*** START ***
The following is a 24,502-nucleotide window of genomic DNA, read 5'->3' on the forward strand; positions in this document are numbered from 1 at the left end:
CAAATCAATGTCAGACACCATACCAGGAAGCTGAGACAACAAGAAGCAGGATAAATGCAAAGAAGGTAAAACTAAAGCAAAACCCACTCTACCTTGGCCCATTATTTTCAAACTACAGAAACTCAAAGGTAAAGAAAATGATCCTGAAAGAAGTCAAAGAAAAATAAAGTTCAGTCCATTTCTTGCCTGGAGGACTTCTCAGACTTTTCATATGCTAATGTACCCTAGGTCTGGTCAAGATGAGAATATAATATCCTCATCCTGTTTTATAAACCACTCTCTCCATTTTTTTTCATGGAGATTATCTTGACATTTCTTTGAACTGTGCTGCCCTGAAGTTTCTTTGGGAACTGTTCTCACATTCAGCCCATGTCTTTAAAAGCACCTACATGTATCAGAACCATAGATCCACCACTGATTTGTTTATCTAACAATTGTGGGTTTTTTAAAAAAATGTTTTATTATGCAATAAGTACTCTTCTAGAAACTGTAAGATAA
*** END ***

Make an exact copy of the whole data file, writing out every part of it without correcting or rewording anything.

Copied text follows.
The following is a 24,502-nucleotide window of genomic DNA, read 5'->3' on the forward strand; positions in this document are numbered from 1 at the left end:
CAAATCAATGTCAGACACCATACCAGGAAGCTGAGACAACAAGAAGCAGGATAAATGCAAAGAAGGTAAAACTAAAGCAAAACCCACTCTACCTTGGCCCATTATTTTCAAACTACAGAAACTCAAAGGTAAAGAAAATGATCCTGAAAGAAGTCAAAGAAAAATAAAGTTCAGTCCATTTCTTGCCTGGAGGACTTCTCAGACTTTTCATATGCTAATGTACCCTAGGTCTGGTCAAGATGAGAATATAATATCCTCATCCTGTTTTATAAACCACTCTCTCCATTTTTTTTCATGGAGATTATCTTGACATTTCTTTGAACTGTGCTGCCCTGAAGTTTCTTTGGGAACTGTTCTCACATTCAGCCCATGTCTTTAAAAGCACCTACATGTATCAGAACCATAGATCCACCACTGATTTGTTTATCTAACAATTGTGGGTTTTTTAAAAAAATGTTTTATTATGCAATAAGTACTCTTCTAGAAACTGTAAGATAA